Annie Richardson worked in publishing before studying Art History at The University of East Anglia and the University of Sussex and taught for the Open University, Anglia Polytechnic University, and West Surrey Institute of Art and Design before joining History of Art and Design at the Winchester School of Art, University of Southampton. Her main research and teaching interests are in eighteenth-century British visual and material culture, the history of artistic types and identities, and historical masculinities.
Research on eighteenth-century ideas of taste and beauty has included a project to contextualise the artist William Hogarth's radical theory of beauty as outlined in his book The Analysis of Beauty (1753). Publications look at the relationship between his definition of beauty as serpentine curvature and contemporary ideas about dance, drama, luxury and consumption. She has also written on issues of artistic identity and on the representation of women in Nazi Art. Current research continues to explore relationships between philosophical aesthetics and the material practice of aesthetics through Hogarth's Analysis. She is also currently working on cultures of masculinity in the long eighteenth century, looking at masculine character ideals and how these are expressed through particular cultural forms and activities, including male friendships, club culture, male humour, satire and the perception and self-fashioning of artists.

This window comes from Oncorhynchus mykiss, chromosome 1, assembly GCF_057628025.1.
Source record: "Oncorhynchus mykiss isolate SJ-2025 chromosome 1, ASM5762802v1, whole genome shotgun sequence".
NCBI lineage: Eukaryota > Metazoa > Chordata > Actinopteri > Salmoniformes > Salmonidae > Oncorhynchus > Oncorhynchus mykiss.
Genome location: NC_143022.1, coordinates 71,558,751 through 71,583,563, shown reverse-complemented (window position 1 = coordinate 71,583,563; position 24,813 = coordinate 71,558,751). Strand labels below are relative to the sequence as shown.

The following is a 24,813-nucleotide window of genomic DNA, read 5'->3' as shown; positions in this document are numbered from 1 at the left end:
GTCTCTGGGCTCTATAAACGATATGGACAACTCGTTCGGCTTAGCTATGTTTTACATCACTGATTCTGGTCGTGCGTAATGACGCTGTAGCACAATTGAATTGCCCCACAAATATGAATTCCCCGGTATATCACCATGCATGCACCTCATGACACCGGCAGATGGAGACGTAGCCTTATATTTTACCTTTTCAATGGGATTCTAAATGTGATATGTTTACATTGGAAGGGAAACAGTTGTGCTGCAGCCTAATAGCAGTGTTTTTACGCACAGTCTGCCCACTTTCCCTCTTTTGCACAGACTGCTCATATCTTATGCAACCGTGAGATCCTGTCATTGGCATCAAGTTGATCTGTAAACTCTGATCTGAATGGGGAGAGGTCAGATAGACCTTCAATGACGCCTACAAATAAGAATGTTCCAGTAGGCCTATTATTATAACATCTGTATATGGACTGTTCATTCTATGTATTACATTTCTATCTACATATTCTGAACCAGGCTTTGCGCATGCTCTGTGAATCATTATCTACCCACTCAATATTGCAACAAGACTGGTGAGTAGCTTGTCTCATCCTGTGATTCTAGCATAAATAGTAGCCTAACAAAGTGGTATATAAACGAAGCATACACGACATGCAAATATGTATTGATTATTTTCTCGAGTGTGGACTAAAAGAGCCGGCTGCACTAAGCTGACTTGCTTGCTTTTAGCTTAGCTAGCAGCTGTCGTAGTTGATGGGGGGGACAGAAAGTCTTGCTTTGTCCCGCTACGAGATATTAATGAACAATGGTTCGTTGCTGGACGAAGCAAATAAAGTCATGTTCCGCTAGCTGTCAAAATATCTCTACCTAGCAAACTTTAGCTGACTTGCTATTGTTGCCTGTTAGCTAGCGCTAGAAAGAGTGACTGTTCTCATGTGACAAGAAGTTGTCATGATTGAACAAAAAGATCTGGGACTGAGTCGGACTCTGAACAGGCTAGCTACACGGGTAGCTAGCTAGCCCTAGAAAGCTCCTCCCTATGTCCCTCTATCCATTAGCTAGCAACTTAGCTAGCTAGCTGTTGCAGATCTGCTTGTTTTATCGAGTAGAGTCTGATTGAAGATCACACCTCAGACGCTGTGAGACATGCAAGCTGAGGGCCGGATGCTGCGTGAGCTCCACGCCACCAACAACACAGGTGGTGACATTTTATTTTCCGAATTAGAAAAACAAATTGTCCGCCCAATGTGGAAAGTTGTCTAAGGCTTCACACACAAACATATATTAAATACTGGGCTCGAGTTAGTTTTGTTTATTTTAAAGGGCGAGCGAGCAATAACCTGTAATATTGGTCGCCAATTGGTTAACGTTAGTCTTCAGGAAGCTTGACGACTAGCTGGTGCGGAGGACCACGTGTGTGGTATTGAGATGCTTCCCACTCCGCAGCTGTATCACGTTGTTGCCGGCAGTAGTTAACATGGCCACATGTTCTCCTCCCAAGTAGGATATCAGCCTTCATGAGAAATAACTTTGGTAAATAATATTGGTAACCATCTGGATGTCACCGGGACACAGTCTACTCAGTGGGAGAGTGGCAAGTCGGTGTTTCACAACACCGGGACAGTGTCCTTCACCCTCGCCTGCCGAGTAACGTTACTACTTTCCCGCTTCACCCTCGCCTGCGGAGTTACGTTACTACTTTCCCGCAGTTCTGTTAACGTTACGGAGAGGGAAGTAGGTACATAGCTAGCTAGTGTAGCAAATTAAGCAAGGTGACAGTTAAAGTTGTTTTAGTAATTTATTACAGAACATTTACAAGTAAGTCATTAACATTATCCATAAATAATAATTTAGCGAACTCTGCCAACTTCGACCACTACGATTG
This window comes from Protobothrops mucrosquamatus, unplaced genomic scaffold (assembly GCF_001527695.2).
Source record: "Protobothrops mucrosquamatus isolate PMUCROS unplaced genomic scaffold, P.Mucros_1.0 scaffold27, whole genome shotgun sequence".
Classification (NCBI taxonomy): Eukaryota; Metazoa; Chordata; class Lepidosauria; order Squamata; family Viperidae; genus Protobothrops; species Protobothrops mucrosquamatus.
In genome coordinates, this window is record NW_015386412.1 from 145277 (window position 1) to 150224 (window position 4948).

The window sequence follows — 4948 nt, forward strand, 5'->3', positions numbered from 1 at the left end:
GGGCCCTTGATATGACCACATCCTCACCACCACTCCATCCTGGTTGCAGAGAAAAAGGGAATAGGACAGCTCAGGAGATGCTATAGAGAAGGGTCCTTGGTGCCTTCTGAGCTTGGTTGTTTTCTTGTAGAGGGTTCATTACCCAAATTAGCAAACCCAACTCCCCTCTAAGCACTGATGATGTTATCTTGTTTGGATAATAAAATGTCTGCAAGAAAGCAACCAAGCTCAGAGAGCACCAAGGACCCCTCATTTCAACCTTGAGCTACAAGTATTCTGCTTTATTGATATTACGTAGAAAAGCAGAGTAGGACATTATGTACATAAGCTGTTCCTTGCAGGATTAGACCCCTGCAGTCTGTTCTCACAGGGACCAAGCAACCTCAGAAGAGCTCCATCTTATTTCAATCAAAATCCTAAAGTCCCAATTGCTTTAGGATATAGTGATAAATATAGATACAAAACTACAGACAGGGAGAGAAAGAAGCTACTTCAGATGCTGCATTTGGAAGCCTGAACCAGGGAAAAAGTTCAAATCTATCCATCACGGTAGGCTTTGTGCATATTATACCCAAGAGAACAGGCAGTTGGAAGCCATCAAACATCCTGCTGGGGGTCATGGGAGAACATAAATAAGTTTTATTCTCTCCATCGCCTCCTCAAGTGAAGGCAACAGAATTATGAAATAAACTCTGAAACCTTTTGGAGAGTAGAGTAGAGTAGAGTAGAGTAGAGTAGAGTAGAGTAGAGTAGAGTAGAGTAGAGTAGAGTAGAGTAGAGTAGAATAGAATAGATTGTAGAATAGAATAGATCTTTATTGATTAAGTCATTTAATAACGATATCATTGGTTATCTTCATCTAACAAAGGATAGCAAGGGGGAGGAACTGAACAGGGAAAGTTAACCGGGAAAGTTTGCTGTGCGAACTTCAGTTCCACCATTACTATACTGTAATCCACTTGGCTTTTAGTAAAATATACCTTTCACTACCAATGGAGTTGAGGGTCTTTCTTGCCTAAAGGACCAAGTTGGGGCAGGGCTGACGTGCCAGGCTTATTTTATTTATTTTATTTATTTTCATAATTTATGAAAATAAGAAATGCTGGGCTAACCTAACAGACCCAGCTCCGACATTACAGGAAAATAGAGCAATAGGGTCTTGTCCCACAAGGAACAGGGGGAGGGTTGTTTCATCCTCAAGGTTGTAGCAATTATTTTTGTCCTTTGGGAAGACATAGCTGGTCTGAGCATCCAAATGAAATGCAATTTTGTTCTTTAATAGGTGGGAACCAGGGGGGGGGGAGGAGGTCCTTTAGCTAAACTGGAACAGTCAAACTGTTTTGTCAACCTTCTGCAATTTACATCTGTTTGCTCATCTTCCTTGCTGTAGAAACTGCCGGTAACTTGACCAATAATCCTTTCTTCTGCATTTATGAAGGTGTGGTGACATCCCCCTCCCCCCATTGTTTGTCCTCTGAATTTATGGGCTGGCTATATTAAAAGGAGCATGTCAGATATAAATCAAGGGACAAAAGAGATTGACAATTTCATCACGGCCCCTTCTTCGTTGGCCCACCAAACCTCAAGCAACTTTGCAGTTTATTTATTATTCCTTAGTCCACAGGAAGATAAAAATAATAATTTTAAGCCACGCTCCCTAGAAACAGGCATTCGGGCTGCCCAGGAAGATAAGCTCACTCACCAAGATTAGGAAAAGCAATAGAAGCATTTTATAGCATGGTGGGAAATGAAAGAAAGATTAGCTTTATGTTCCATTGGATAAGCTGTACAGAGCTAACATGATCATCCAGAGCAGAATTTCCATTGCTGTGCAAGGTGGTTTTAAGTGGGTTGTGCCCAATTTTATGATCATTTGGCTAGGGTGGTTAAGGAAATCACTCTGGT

'The Nazification of Women on Art' in: Taylor, B. and van der Wil, W. (eds), The Nazification of Art. Art, Design, Music Architecture and Film in the Third Reich, (Winchester: The Winchester Press, 1990)
'Framing one's own Fortune: Hogarth's Analysis of Beauty and Country Dance in Comic Drama' in: John Playford and The English Dancing Master, Proceedings of the Third Dolmetsch Historical Dance Society Conference (London: The Dolmetsch Historical Dance Society and the English Folk dance and Song Society, 2001)
'Blotting and Blurring One Against the Other: Reynolds, Gainsborough and Narratives of the Artist' (with Andrew Kennedy) Oxford Art Journal, 25,1 (2002, 106-118)
'From the Moral Mound to the Material Maze: Hogarth's Analysis of Beauty' in: Berg, M. and Eger, E. Luxury in the Eighteenth Century: Debates, Desires and Delectable Goods (Basingstoke: Palgrave Macmillan 2002)
'An Aesthetics of Performance: Dance in Hogarth's Analysis of Beauty', Dance Research, January 2003, 38-87.